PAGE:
Craigs Investment Partners, November 2021

Olympic medalist Ellesse Andrews is on a fast track after years of spinning towards the podium. The cyclist won silver at the 2020 Tokyo Games in August in the women’s keirin sprint event. She is the first New Zealand woman to win an Olympic track cycling medal since 2004.

Ellesse was pedalling around Christchurch recently when Craigs Investment Partners caught up with her. She told us she has dreamed of standing on the Olympic podium for years but never would have guessed she’d hit the mark this year. “I was going into the games with the mindset that I was putting everything out there, doing my best, and striving towards the final and a podium place.

But getting the result and making it a reality was the most unexpected event. I’m amazed at the outcome I was able to create for myself.

Tactically, Ellesse was pleased with how she handled the keirin, a race where a pacer on an electric motorbike brings a pack of cyclists up to speed. “I was a bit asleep in the first race and didn’t do well,” says Ellesse. “You have to treat every race like it’s the final and not get caught out. I learned that quickly after the first ride. Being able to look at the competition from a wider perspective is crucial.”

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The 21-year-old says the Tokyo games were different from any held before. Unlike past Olympics, cyclists in Tokyo stayed in a satellite village far from the track. “It changes a lot of the atmosphere,” says Ellesse. “When you’re in the main accommodation surrounded by a million different athletes, it’s great, but it could potentially be a distraction. It was fantastic to be part of something so unique while gaining a great result alongside the team.”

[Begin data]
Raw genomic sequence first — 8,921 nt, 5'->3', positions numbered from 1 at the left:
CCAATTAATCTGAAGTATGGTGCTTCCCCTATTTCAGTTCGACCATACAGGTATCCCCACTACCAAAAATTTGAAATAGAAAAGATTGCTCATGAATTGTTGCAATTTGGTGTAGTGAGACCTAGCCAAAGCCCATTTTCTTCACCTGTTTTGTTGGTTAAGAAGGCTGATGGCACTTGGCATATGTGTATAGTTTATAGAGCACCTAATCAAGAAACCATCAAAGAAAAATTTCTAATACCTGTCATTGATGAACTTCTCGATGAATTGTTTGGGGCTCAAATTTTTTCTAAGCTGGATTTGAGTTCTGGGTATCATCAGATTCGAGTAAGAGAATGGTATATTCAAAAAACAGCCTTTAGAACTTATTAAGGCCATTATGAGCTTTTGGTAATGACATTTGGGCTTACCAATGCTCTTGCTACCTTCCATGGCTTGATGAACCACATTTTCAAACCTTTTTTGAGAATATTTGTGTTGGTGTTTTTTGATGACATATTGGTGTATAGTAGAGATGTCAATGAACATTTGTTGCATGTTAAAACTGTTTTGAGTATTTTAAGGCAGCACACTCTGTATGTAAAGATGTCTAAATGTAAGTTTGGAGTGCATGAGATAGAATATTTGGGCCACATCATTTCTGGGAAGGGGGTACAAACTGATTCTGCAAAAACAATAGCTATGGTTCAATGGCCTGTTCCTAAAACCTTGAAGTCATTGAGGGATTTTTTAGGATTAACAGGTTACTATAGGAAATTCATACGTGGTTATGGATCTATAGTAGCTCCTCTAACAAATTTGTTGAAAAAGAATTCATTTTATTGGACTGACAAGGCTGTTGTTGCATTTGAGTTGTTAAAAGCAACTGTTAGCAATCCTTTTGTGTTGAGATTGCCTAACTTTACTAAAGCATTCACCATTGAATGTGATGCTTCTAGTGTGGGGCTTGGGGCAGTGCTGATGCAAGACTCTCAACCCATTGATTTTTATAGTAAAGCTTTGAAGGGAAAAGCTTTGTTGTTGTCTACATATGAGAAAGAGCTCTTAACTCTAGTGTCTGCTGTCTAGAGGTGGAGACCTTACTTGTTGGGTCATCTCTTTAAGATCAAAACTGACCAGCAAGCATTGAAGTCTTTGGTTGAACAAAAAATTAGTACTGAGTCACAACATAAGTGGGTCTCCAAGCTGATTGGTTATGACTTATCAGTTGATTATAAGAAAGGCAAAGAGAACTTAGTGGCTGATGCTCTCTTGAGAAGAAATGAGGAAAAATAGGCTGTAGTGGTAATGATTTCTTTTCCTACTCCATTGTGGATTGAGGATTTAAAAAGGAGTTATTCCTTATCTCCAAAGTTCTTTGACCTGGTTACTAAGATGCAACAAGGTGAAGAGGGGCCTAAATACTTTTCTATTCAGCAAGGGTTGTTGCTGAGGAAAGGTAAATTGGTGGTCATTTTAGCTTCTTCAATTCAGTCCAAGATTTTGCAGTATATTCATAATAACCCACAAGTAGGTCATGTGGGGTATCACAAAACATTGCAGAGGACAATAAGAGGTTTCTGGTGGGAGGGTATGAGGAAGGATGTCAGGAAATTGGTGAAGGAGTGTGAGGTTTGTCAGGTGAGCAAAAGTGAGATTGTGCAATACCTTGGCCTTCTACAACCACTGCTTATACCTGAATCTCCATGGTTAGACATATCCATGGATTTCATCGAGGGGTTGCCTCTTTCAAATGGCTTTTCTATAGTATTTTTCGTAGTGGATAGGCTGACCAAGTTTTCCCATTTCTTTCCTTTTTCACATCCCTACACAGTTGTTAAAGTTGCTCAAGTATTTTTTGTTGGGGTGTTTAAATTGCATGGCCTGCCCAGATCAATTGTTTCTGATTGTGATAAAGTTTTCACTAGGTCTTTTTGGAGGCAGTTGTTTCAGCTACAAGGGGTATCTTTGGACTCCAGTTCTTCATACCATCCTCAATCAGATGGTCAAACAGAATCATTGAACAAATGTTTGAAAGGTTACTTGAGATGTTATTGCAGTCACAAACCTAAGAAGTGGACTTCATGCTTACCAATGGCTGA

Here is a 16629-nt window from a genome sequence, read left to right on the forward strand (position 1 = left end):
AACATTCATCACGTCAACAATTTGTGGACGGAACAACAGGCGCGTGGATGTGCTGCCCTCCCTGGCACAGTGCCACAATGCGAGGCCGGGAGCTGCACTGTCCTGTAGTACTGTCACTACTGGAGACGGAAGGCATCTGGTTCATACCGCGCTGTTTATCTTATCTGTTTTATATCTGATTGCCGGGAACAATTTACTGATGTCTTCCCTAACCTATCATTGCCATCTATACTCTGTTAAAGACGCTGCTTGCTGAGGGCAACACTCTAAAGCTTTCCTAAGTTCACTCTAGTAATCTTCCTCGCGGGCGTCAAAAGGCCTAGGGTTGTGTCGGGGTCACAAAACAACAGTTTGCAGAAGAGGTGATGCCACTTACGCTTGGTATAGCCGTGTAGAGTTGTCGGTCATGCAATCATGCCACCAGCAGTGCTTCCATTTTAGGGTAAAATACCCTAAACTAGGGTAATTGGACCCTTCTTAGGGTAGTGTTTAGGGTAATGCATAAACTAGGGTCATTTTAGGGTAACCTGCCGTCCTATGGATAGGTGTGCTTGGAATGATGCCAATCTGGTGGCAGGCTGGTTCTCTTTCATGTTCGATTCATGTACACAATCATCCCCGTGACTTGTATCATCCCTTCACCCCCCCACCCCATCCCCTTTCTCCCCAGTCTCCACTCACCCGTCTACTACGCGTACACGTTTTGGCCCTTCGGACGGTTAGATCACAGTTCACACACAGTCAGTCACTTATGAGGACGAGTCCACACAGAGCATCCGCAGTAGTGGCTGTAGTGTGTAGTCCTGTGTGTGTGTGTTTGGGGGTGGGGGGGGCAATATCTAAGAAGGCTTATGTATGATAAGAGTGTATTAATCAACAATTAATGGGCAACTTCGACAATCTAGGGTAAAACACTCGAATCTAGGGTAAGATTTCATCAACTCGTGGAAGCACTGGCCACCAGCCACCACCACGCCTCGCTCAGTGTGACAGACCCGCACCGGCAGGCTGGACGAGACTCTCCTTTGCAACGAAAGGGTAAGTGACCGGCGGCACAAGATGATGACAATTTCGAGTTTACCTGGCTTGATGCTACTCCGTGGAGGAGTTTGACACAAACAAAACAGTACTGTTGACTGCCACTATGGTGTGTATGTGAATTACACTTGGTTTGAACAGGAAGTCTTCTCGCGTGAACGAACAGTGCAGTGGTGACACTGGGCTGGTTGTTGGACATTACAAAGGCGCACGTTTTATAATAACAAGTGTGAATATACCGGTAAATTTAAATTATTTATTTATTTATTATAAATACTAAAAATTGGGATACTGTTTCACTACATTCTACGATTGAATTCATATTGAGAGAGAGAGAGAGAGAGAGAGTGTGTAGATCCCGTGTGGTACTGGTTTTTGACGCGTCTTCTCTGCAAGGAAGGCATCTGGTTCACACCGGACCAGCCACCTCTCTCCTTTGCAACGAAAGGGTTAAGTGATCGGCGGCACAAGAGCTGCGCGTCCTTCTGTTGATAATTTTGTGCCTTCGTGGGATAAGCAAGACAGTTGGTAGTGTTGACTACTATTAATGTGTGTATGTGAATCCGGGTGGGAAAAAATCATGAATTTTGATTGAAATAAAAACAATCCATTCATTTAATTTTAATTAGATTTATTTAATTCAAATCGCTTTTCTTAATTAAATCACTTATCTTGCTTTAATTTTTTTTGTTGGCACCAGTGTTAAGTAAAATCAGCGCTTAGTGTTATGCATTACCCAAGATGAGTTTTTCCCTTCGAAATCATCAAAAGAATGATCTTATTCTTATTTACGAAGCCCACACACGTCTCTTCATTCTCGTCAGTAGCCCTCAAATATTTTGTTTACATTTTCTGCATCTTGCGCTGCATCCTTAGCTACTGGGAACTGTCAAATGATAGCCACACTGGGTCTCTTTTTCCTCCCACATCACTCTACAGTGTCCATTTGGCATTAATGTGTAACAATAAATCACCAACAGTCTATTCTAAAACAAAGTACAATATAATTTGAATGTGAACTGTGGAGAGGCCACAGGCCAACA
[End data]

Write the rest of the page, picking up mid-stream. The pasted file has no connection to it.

Craigs has sponsored Ellesse’s cycling career since she was 17 years old. Back then, she had won two medals in the 2016 team sprint and individual pursuit and was working towards the 2017 Junior World Championships. She won gold and silver at those games. “The sponsorship has been ticking along the past four years and it’s so special to have their support,” says Ellesse. “Craigs has watched me grow and progress as an athlete.”

Ellesse is gearing up for another speedy season, with the Commonwealth Games and World Championships on the horizon in the next 12 months. She would also like to spend more time studying (she’s working towards a Bachelor of Communications, majoring in public relations at Waikato University). She loves singing and playing the guitar in her spare time. For now, she’s recharging with family in Christchurch before returning to train in Cambridge.

While Ellesse has a cycling pedigree - her father is a medal-winning sprinter and her mother is an accomplished mountain biker - qualities beyond athletic ability make her favourite people shine. “My mum is a musician and she is writing heaps of music for a paper, so watching her go through that process is inspiring to me.” Ellesse also admires Kiwi sporting legends Lisa Carrington (rowing); Valerie Adams (track and field); and Sarah Ulmer (cycling), among others. “This year at the games I was the only female sprinter on my team. It required a lot of growth from me.”

Ellesse previously cycled with the women’s endurance programme, but switched to sprinting in 2019. Her advice for women and girls seeking excellence in their sport is to do what you love. “If you have that foundation, you’ll be able to push harder and put yourself in situations where you are stronger as an athlete and as a woman because you want to be there. You’re not going to win a medal in every competition. You have to be proud of your journey and of the effort you put into your training.”